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26 August 2014

Ethnomusicology Scholarship and Teaching - Blurred Genres: Reflections on The Ethnomusicology of Jazz Today

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  • Volume: 54
  • DOI: http://dx.doi.org/10.18177/sym.2014.54.rpt.10678

Abstract

The study of jazz has been part of ethnomusicology since the 1940s, contributing meaningfully to the discipline's core theories and methodologies. In turn, ethnomusicological studies have profoundly colored jazz scholarship at large. This article surveys the literature of jazz ethnomusicology and its place within the contemporary Western academy, arguing that jazz studies is increasingly interdisciplinary. I offer the sanguine conclusion that in fact this interdisciplinarity has been precisely the goal of ethnomusicologists since the 1960s, and that accomplishing it allows for a broader conversation to take place between jazz scholars of various sorts and between scholars and practitioners. This is particularly important because, as this article contends, jazz ethnomusicologists—more than most other specialists in the discipline--commonly work in settings in which jazz performance is accorded a place of high value.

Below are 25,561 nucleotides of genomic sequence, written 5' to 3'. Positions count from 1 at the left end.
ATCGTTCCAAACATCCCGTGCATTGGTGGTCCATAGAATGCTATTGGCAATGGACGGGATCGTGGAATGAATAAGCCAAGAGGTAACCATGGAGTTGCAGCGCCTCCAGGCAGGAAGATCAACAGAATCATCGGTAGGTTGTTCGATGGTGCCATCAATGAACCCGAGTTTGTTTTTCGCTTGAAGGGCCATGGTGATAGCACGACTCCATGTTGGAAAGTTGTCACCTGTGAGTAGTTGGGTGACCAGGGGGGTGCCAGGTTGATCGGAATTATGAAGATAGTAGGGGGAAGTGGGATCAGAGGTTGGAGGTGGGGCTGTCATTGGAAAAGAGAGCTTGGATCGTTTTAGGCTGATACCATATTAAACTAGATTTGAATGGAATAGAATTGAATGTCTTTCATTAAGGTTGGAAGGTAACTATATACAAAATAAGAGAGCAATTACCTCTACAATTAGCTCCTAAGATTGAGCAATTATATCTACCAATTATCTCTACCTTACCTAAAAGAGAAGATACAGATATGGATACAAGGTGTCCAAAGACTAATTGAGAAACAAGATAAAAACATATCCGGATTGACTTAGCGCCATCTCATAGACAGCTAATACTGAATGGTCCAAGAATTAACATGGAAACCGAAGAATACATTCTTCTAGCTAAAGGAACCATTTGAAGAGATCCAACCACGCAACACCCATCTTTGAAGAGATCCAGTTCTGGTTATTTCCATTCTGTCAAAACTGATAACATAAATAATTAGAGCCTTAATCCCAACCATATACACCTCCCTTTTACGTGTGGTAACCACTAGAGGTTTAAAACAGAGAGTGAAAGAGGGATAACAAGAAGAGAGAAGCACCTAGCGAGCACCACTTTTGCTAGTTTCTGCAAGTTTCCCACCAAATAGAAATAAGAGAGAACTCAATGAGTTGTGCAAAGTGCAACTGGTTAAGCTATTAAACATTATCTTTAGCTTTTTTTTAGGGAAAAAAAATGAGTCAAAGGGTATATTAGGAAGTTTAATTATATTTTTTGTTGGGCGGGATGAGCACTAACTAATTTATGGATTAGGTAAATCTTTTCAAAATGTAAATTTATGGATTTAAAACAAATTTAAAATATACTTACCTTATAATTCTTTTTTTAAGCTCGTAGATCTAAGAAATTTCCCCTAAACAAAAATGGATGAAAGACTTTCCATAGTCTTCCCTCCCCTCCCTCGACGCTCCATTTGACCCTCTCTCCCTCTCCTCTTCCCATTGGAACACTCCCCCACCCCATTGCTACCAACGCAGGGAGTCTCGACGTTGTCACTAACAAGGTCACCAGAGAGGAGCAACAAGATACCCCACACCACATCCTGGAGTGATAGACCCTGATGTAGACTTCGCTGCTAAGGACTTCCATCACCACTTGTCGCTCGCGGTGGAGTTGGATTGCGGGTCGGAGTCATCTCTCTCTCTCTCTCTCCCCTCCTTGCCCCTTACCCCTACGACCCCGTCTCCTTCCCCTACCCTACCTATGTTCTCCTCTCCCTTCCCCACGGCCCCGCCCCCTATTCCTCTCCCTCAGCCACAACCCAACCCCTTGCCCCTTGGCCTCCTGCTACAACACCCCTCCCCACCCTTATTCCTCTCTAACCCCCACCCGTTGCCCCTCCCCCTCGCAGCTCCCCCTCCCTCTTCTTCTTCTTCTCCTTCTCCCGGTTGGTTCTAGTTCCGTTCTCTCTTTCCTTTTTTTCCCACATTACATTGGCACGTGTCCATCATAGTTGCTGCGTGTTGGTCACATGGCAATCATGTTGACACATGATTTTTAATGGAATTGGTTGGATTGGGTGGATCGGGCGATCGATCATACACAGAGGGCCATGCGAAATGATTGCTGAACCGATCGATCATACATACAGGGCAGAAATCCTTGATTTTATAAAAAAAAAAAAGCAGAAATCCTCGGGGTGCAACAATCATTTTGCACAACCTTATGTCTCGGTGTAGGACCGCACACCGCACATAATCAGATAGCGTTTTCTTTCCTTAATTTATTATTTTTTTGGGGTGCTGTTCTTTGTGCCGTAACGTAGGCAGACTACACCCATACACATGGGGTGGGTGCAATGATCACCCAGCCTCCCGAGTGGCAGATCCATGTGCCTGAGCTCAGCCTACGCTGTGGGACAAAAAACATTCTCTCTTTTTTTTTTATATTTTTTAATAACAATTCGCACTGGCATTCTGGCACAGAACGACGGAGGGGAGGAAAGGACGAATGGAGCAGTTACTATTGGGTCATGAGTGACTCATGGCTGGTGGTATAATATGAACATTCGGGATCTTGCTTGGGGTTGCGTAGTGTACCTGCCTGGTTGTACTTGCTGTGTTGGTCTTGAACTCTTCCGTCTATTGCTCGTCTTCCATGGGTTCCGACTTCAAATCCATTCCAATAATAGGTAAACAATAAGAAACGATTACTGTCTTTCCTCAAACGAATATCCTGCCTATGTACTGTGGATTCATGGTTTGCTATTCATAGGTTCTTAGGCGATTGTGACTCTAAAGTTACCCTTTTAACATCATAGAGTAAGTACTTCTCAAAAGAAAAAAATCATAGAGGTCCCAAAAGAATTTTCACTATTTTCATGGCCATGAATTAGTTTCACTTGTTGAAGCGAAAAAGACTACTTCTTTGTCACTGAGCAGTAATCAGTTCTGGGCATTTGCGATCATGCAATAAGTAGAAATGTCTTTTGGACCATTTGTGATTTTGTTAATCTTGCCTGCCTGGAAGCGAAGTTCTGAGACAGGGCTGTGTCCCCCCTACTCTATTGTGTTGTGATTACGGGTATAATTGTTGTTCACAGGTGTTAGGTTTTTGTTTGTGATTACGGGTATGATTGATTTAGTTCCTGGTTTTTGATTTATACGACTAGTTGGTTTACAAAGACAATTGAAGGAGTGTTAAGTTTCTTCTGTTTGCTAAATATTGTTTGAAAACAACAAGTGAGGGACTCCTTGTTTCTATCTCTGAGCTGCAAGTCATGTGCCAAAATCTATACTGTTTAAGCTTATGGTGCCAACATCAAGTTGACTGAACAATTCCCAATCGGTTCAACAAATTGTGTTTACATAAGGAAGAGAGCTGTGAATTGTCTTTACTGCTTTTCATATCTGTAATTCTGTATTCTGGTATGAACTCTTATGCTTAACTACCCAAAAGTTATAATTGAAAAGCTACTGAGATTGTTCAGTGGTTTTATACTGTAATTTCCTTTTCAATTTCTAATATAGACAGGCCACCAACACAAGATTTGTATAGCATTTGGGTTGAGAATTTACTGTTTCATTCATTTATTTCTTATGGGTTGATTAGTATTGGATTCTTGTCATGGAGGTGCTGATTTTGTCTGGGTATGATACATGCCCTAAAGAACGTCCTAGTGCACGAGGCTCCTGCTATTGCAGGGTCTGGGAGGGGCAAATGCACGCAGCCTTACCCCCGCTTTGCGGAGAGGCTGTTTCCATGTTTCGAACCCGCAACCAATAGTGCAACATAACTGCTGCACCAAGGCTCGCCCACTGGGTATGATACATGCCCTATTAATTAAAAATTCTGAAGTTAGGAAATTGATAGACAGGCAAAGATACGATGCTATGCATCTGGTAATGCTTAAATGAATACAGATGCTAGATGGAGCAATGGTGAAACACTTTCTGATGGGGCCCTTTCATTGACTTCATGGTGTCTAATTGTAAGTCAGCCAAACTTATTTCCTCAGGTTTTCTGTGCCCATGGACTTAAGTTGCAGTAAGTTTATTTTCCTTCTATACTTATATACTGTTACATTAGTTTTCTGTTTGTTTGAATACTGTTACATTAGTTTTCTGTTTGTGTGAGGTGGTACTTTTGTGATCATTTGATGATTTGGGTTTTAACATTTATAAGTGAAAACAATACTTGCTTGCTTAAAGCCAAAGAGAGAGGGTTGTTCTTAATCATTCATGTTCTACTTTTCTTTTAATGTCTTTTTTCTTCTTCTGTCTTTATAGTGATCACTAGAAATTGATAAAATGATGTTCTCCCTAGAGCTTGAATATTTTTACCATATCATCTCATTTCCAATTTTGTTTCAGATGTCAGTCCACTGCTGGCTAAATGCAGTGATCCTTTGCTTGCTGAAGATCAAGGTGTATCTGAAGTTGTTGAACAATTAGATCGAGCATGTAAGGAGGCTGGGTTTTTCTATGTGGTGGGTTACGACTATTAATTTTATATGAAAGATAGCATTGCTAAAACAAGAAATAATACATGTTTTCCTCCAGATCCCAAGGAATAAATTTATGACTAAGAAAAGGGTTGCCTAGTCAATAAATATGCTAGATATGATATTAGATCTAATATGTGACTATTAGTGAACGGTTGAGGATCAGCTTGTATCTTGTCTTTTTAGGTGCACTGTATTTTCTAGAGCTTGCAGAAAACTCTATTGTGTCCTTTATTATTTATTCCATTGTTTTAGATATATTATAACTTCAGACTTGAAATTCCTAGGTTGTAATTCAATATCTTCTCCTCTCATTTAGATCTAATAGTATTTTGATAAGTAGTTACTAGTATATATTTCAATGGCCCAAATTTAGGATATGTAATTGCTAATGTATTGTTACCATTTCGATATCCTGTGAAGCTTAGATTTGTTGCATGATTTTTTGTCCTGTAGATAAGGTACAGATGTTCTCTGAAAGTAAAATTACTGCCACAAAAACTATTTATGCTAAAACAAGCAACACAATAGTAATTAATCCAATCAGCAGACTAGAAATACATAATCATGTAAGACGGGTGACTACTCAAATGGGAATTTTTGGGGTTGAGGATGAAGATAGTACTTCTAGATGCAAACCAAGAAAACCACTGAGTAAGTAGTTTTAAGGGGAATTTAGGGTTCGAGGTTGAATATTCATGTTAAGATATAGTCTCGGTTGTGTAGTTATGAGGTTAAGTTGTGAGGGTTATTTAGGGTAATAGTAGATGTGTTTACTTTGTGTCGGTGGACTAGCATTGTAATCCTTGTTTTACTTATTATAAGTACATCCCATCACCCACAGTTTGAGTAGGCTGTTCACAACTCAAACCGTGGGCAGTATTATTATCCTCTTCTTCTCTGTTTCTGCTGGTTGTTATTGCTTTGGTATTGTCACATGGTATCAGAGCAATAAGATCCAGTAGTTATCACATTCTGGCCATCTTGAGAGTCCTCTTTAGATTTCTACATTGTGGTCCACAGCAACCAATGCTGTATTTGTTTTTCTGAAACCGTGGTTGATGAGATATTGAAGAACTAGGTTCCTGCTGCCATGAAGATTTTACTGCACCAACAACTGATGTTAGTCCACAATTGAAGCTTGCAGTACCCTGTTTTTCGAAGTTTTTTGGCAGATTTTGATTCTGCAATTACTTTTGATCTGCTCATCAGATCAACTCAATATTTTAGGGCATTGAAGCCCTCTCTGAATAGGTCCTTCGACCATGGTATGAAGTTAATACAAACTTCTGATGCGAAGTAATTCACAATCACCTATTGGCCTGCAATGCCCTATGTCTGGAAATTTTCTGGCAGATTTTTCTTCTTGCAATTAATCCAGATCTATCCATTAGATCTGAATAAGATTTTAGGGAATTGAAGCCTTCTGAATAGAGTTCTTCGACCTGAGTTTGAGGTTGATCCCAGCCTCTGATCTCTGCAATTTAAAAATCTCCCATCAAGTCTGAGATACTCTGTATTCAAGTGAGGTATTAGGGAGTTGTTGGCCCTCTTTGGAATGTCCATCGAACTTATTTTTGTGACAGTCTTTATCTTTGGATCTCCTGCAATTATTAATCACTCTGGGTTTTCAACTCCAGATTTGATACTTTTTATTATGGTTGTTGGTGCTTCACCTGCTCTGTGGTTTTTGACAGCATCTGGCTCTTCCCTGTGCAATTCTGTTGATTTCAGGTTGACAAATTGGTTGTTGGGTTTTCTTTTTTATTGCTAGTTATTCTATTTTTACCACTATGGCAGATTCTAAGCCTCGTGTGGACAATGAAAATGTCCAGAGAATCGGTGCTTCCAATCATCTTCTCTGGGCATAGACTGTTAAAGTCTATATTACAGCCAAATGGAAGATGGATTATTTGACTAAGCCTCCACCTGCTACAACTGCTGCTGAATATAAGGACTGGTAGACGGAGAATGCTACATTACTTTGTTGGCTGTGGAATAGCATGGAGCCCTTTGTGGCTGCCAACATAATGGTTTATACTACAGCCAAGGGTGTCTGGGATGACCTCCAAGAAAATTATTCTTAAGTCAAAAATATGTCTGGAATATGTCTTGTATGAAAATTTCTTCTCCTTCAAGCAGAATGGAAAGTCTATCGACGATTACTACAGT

Jazz has been a recurring topic in ethnomusicological research from the discipline’s beginnings, but has grown exponentially as a subject in the past twenty years. At the same time the lines that distinguish jazz ethnomusicology from other modes of jazz scholarship have blurred. It can be quite hard to determine, in fact, whether a jazz scholar is an ethnomusicologist, music historian, or music theorist without knowing the nature of his or her appointment. Works of jazz scholarship from across the musicological disciplines routinely partake of both ethnographic and historical methods, and often aim to elucidate the connections between musical sound itself and music as an active component of a social formation—of race, gender, generational cohort, nation, and so on. This blurry state of affairs has come not only from the considerable interdisciplinarity of both theory and method in the work of jazz ethnomusicologists, but also from the diffusion of ethnomusicological approaches and ideas out of strictly disciplinary lines and into most jazz scholarship. Historians are nearly as likely to interview musicians as are ethnographers, and with the “new musicological” turn we are all as likely to be interested in what jazz musicians and fans think about what they are doing in making and listening to music as we are in what, when, where, and how they have done so. If, as I think is true, it was relatively easy to delineate jazz scholarship into historical, ethnographic, and theoretical camps as late as the mid-1990s, it is much harder to do so today.